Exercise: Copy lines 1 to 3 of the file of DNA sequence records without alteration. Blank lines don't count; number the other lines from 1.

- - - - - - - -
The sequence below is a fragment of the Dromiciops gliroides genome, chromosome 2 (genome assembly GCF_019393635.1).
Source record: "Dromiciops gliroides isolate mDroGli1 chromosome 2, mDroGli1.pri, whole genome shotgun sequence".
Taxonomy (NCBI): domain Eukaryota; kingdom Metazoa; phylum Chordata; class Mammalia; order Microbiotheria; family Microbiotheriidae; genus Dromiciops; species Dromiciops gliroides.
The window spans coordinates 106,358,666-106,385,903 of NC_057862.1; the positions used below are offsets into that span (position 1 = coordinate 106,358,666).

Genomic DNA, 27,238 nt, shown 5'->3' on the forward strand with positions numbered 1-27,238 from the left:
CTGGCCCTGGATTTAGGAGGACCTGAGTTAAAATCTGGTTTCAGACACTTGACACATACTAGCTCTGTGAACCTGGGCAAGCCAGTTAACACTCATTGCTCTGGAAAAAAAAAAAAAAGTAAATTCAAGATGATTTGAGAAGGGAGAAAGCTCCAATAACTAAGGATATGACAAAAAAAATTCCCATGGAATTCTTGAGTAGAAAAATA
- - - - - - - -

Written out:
The sequence below is a fragment of the Dromiciops gliroides genome, chromosome 2 (genome assembly GCF_019393635.1).
Source record: "Dromiciops gliroides isolate mDroGli1 chromosome 2, mDroGli1.pri, whole genome shotgun sequence".
Taxonomy (NCBI): domain Eukaryota; kingdom Metazoa; phylum Chordata; class Mammalia; order Microbiotheria; family Microbiotheriidae; genus Dromiciops; species Dromiciops gliroides.